The carbon dioxide shortage: What we learned

In our society, we take a lot for granted. As long as we have easy access to something, we don’t see it’s real value. Take water for example. Five litres costs less than 1 pence, despite there being widespread global and national shortages of potable water. As long as we can turn the tap on, and see water coming from out, we think there is nothing to be concerned about.

If water suddenly disappeared, that is when we would realise its true value, as we struggle to make food, wash, stay hydrated, and produce goods. This issue with water is a likely future scenario. However, it already happened with carbon dioxide this past summer.

The CO2 shortage

The UK suffered the worst from the 2018 CO2 shortage. Beer was rationed. There was no meat for barbeques. Ice cream was cancelled. The production of crumpets was suspended. The world almost came to an end all because of a shortage of carbon dioxide. It is used to stun animals before slaughter, keep meat and crumpets fresh in their packaging, add the fizz to fizzy drinks, and in the production of dry ice and therefore ice cream. It is more critical to our everyday lives than many people realise.

The cause

The shortage came about as a result of an unusually high number of fertiliser factories. They produce carbon dioxide as a by-product of ammonia fertilisers, but factories can’t turn a profit from CO2 alone. These factories close for maintenance periods each year. They last a few months but are during times when there is very little demand for fertiliser. This year, due to high prices of natural gas, fertiliser factories were in no hurry re-open.

Lessons learned

If the general public learned one thing from the shortage, it is the integral role that this specialist gas plays in everyday lives. It finally received some recognition for the vital role it plays. And perhaps, everyone can now see it’s true value.

What this shortage highlighted was a lack of a Plan B in a market that is entirely dependent on another. Carbon dioxide users are dependent on the fertiliser industry, which is ruled by further uncontrollable factors. In this instance, there needs to be a diversification of the supply chain so when one door closes another opens. If this shortage occurred this year, it could happen again next year unless something changes that supports fertiliser factories to stay open. There is a level of sourcing fragility.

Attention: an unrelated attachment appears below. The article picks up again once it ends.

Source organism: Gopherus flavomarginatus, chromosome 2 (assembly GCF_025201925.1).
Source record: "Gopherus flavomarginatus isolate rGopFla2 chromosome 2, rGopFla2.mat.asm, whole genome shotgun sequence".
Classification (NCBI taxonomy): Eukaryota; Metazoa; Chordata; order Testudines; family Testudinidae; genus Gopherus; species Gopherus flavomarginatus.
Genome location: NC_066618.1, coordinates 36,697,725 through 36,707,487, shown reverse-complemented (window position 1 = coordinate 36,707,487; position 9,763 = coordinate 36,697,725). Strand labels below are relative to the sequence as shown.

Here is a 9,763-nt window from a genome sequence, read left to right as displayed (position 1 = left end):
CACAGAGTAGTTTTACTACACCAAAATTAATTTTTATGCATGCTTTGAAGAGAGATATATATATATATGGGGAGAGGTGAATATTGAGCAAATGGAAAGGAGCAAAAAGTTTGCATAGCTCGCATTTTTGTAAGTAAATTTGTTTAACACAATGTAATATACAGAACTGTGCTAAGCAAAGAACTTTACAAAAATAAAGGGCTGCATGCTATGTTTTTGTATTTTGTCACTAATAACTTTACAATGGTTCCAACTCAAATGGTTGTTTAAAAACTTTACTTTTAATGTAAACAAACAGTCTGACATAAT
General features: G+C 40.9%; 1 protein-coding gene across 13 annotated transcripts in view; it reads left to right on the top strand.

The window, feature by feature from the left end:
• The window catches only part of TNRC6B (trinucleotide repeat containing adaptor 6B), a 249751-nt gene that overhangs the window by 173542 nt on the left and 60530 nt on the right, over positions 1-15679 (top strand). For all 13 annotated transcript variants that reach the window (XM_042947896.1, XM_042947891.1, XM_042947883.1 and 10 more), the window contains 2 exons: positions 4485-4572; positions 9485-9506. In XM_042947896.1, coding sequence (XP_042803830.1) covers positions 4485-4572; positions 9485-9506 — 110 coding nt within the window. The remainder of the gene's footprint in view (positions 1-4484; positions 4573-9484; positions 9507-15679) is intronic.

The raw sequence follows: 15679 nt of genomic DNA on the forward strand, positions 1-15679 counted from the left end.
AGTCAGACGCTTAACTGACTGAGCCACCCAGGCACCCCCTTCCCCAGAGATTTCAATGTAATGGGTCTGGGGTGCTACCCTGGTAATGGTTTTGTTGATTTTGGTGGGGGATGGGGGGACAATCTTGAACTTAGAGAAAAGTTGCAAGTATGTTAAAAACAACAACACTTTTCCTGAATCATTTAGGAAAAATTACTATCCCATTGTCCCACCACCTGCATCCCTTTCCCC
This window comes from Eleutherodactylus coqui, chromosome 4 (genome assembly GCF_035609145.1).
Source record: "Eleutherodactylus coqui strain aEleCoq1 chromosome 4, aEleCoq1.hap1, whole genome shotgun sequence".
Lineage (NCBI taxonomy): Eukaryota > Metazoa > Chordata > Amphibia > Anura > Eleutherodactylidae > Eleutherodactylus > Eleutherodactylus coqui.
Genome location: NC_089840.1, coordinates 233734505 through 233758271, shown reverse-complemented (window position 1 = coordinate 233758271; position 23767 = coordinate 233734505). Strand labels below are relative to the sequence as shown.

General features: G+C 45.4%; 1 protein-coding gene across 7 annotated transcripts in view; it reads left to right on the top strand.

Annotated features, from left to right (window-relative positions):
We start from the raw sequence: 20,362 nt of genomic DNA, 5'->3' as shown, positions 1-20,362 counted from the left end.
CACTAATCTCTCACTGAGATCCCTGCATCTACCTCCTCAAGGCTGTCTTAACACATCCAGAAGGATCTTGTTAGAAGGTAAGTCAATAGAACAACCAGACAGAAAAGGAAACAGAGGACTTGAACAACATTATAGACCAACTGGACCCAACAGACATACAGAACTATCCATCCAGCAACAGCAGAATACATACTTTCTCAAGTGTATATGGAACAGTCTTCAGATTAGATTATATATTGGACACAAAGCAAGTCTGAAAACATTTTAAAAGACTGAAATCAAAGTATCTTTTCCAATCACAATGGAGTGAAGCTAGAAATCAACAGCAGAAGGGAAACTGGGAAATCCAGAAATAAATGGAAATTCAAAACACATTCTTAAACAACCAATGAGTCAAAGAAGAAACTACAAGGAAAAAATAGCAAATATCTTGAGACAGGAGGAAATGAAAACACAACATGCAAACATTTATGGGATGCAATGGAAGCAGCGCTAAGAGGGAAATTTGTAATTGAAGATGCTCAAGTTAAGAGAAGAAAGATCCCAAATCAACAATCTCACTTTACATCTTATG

Furthermore, it’s apparent that the CO2 market is not simple to control. People wanted those in the commercial gases sector to get control of the situation and carry out better planning, not realising that competition law required competing suppliers to think, plan, and act independently.

So, what should plan B be?

Hearing things like ‘can’t they just suck it out of the sky?’ were not uncommon during the crisis, and in fact, this would be great news for our problem with high carbon dioxide emissions. This already exists, but not on a scale that is beneficial to the planet or to mitigating a CO2 supply crisis, and it doesn’t come cheap.

Despite widespread perception, the concentration of CO2 in the atmosphere is only around 500 parts-per-million – less than 0.05%. Extracting this is not as simple as it first may seem. So, after this crisis, it seems more reasonable than ever that focus should be put on carbon dioxide recovery technology, and other avenues for its production, creating a plan B and even a plan C for CO2 consumers.

Higgins will assist you with the specialist gas installation of your CO2 and other specialist gases. We cover laboratories, manufacturing, education, and other sectors to make sure you’re always using the best equipment and staying safe. Get in touch today on 01625 613 308  to talk to one of our experts.